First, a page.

A 2005 report by the National Coalition for the Homeless listed what were, at the time, the 20 meanest cities, the ones with the worst records in terms of anti-homeless laws, selectivity of enforcement, severity of penalties, and their general political climate including whatever anti-homeless legislation was currently being pushed.
Let’s look at what were then deemed the five worst cities and catch up on subsequent events.
#5 Las Vegas, NV. [THEN] Even as the city shelters are overcrowded and the city’s Crisis Intervention Center recently closed due to lack of funding, the city continues to target homeless persons living outside. The police conduct habitual sweeps of encampments which lead to extended jail time for repeat misdemeanor offenders.
The more recent situation in Las Vegas is outlined by Rodger Jacobs in a three-part series published late last year. The introductory editor’s note mentions a downtown tent city, which the author and his girlfriend fortunately were able to avoid. Jacobs gives 13,000 as the number of homeless residents in the county, and relates details of his problems in obtaining the documents required to apply for services.
Like any endangered renter with good sense, Jacobs was aware of the landlord-tenant law. As he and his girlfriend struggled to pack, he reflected on what would happen if they couldn’t get their belongings out of there by the deadline. The building owner could put their stuff in any rental storage unit, charging any fee. Thanks to the publicity from the news article, a donor paid the moving and storage costs. The next place where the couple landed inspired Jacobs to write that…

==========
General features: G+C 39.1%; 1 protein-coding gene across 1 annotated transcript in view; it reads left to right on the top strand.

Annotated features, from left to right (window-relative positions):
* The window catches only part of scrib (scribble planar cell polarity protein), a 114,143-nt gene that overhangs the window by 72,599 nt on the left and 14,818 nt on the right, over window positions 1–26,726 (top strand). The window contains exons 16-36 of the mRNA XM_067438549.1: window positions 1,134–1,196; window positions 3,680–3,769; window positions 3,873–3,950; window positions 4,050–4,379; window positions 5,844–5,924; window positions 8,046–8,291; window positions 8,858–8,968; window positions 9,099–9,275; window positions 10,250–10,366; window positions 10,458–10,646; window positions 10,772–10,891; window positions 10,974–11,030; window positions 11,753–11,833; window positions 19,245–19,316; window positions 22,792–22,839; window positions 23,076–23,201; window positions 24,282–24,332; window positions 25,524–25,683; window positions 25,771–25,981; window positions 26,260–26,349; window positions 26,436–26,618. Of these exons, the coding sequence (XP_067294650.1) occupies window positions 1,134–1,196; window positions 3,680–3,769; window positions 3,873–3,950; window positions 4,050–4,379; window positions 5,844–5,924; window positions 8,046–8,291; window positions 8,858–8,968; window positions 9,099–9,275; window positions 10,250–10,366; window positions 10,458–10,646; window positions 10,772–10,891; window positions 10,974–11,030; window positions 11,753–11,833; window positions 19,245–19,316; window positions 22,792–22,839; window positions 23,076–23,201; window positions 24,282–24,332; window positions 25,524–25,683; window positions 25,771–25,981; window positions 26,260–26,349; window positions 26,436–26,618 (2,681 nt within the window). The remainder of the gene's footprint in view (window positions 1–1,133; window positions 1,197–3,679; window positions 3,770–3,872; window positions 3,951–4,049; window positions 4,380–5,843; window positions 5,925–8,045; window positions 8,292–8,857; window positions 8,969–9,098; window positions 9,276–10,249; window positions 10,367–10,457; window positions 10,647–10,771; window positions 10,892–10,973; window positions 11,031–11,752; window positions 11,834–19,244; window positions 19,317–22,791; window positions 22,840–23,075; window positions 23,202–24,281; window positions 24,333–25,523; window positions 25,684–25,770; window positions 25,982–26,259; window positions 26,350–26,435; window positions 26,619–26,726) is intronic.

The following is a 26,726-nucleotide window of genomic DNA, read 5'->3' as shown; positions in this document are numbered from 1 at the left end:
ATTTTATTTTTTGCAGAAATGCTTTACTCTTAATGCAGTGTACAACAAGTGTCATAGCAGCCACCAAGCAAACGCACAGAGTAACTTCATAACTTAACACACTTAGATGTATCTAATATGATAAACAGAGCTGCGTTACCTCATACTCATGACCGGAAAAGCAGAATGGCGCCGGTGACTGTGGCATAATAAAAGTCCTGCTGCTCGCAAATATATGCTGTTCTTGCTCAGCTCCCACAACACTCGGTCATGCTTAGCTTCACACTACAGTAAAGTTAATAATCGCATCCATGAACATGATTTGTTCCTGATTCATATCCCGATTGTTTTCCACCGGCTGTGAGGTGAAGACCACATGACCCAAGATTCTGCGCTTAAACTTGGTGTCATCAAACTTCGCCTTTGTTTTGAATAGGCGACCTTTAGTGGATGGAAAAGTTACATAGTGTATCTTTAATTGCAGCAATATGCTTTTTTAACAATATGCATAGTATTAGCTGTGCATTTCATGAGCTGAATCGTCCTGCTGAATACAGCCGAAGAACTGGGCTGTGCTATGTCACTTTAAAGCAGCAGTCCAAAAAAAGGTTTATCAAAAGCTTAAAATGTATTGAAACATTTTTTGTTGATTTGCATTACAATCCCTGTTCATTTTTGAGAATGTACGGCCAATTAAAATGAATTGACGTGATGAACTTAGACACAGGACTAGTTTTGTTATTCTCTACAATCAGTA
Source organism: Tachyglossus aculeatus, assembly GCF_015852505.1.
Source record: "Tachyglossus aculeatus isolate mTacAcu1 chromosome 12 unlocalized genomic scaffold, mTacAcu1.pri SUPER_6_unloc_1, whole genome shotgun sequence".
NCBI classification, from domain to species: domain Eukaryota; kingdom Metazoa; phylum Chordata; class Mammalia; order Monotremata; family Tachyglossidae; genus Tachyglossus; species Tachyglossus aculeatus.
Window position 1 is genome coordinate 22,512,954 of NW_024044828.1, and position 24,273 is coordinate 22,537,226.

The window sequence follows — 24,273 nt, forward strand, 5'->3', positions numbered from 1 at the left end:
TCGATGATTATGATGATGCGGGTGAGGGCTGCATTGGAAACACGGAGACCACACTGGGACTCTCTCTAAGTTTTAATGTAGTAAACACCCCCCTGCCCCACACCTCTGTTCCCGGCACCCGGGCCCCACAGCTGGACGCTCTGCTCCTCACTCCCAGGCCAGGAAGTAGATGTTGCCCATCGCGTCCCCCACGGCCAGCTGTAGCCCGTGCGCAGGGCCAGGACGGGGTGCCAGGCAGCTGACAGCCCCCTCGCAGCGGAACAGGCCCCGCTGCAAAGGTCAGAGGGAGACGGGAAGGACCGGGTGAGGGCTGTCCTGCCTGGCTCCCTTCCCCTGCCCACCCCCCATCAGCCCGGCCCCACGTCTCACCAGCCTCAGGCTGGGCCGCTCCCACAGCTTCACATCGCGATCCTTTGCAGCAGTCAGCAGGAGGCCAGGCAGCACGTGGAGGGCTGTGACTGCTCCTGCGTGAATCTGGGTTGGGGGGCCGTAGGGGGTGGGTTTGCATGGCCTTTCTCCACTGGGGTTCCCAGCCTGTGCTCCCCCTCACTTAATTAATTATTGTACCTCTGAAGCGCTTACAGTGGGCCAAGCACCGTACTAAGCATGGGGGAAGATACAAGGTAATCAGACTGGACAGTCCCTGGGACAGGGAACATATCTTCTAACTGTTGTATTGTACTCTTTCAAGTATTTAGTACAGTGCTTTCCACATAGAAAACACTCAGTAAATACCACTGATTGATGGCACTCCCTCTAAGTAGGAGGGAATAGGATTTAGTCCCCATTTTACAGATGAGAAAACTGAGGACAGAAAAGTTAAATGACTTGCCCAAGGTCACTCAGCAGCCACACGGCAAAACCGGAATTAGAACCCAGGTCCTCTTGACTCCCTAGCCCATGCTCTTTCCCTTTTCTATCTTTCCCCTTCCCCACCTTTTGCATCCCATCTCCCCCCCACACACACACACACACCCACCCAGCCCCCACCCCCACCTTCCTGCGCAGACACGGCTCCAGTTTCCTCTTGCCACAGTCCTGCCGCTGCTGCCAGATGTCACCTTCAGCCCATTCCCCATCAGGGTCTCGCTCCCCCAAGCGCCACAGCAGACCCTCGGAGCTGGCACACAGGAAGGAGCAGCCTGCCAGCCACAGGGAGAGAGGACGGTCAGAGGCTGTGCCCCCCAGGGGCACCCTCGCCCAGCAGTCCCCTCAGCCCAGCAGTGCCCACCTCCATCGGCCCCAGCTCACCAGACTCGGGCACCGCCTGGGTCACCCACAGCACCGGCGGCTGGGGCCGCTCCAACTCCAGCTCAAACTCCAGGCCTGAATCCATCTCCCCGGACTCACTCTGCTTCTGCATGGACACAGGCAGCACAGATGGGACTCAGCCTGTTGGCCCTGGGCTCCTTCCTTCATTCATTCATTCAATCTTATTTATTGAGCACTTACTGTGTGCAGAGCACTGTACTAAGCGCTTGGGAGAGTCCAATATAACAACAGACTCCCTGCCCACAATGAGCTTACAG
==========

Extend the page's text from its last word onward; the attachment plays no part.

… life in a residential hotel is far from ideal, and it has offered me a ground’s-eye view of the full effect of the Great Recession, from entire families crammed into small rooms and a school bus that drops off dozens of children in front of the hotel on weekday afternoons.
In the second installment, Jacobs names and thanks people who came forward with help, but that humanitarian glow is spoiled by the Las Vegas newspaper readers who responded to Part 1 with hostility. Jacobs says,